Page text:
Hoon Hyun, Mark W. Bordo, Khaled Nasr, Dina Feith, Jeong Heon Lee, Soon Hee Kim, Yoshitomo Ashitate, Lorissa A. Moffitt, Mireille Rosenberg, Maged Henary, Hak Soo Choi and John V. Frangioni

      Version of Record online: 18 SEP 2012 | DOI: 10.1002/cmmi.1484

      Thumbnail image of graphical abstract

      Clinical grade zwitterionic near-infrared (NIR) fluorophore ZW800-1 was prepared for image-guided surgery. We describe cGMP-compatible synthesis of ultrapure ZW800-1 through facile and efficient procedures at the 10-gram scale. ZW800-1 has > 90% yield at the final step and > 99% purity as measured by fluorescence and evaporative light scatter detection. We describe an analytical framework to quantitate impurities, as well as a detailed analysis of counterion identities. The unique in vivo properties of ZW800-1, including rapid renal excretion and low nonspecific background binding were confirmed in large animals approaching the size of humans, thus enabling rapid clinical translation.

    6. Optical imaging of progenitor cell homing to patient-derived tumors (pages 525–536)

      Isabel G. Newton, Warren C. Plaisted, Steven Messina-Graham, Annelie E. Abrahamsson Schairer, Alice Y. Shih, Evan Y. Snyder, Catriona H. M. Jamieson and Robert F. Mattrey

      Version of Record online: 18 SEP 2012 | DOI: 10.1002/cmmi.1485

      Thumbnail image of graphical abstract

      Neural progenitor cells (NPC) home to cancers derived from cell lines. If they also home to tumors grown from patient cancer cells at a level detectable by imaging, this property could be exploited to target malignancies for diagnostic and therapeutic purposes. Using optical imaging, immunohistochemistry and FACS, we demonstrate that C17.2 NPC accumulate in solid CD45-positive tumors at levels detectable by imaging. NPC also accumulate at proportionately lower levels in tissues with micrometastatic foci, which could have significant clinical applications.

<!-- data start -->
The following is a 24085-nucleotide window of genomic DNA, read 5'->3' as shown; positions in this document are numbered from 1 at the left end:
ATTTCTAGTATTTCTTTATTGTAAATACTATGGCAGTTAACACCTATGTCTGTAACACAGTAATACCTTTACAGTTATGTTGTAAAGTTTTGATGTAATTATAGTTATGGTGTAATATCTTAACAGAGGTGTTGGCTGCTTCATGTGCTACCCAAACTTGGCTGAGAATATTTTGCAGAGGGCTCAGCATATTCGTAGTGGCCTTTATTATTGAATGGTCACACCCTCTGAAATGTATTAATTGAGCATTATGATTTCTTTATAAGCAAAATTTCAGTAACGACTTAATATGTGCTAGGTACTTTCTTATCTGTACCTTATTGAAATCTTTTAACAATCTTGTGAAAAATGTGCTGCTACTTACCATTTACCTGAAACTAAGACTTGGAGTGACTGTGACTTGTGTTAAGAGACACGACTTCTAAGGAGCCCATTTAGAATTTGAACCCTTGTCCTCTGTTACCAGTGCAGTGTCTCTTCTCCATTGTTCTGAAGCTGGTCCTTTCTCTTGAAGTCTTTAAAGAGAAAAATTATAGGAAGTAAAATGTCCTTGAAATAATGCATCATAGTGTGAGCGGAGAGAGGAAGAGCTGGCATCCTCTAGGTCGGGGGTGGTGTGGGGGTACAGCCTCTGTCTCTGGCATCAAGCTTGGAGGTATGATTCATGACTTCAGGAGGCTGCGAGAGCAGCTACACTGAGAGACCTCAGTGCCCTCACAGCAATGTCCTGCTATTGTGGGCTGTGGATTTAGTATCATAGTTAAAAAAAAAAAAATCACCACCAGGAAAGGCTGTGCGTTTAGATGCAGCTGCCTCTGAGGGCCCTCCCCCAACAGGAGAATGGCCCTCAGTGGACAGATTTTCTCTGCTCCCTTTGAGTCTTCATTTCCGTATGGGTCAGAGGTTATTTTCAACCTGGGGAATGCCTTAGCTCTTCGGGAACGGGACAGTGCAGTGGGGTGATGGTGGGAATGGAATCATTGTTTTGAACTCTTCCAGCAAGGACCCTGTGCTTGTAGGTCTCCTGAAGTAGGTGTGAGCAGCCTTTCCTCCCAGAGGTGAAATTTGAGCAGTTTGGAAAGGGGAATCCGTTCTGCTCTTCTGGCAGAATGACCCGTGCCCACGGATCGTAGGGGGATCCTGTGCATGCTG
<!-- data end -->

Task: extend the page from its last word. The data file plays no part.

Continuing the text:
3. Short Communications

    1. Top of page
    2. Issue Information
    3. Full Papers
    4. Short Communications
    1. Classification of acute and delayed contrast media-induced reactions: proposal of a three-step system (pages 537–541)

      Ingrid Böhm, Johannes T. Heverhagen and Klaus J. Klose

      Version of Record online: 18 SEP 2012 | DOI: 10.1002/cmmi.1475

      Thumbnail image of graphical abstract

      General descriptions may lead to problems to understand reactions in patients with a history of “adverse CM-reactions”, and to efficiently manage these patients (personalized medicine). We present an easy system to clearly classify these reactions on a three-steps-systems: step 1 ➔ document the clinical diagnosis including its severity, step 2 ➔ notice the time point of onset (immediate or nonimmediate), step 3 ➔ classify the reaction (hypersensitivity or non-hypersensitivity reaction). On the basis of this system secondary prophylaxis will be possible in an individual manner.

    2. Manganese: a new contrast agent for lung imaging? (pages 542–546)

      Oliviero L. Gobbo, Magdalena Zurek, Frederic Tewes, Carsten Ehrhardt and Yannick Crémillieux

      Version of Record online: 18 SEP 2012 | DOI: 10.1002/cmmi.1483

      Thumbnail image of graphical abstract

      Manganese-enhancement MRI (MEMRI) technique was evaluated for T1-enhancement of lung parenchyma. Rat lungs were selectively instilled with 200 µl solutions of manganese chloride at concentrations ranging between 10 μm and 10 mm. MR acquisitions were performed using T1-weighted ultrashort echo time imaging sequence at different flip angles. Lung signal intensity was significantly increased in animal receiving a manganese solution at 1 and 10 mm concentration compared with a control solution.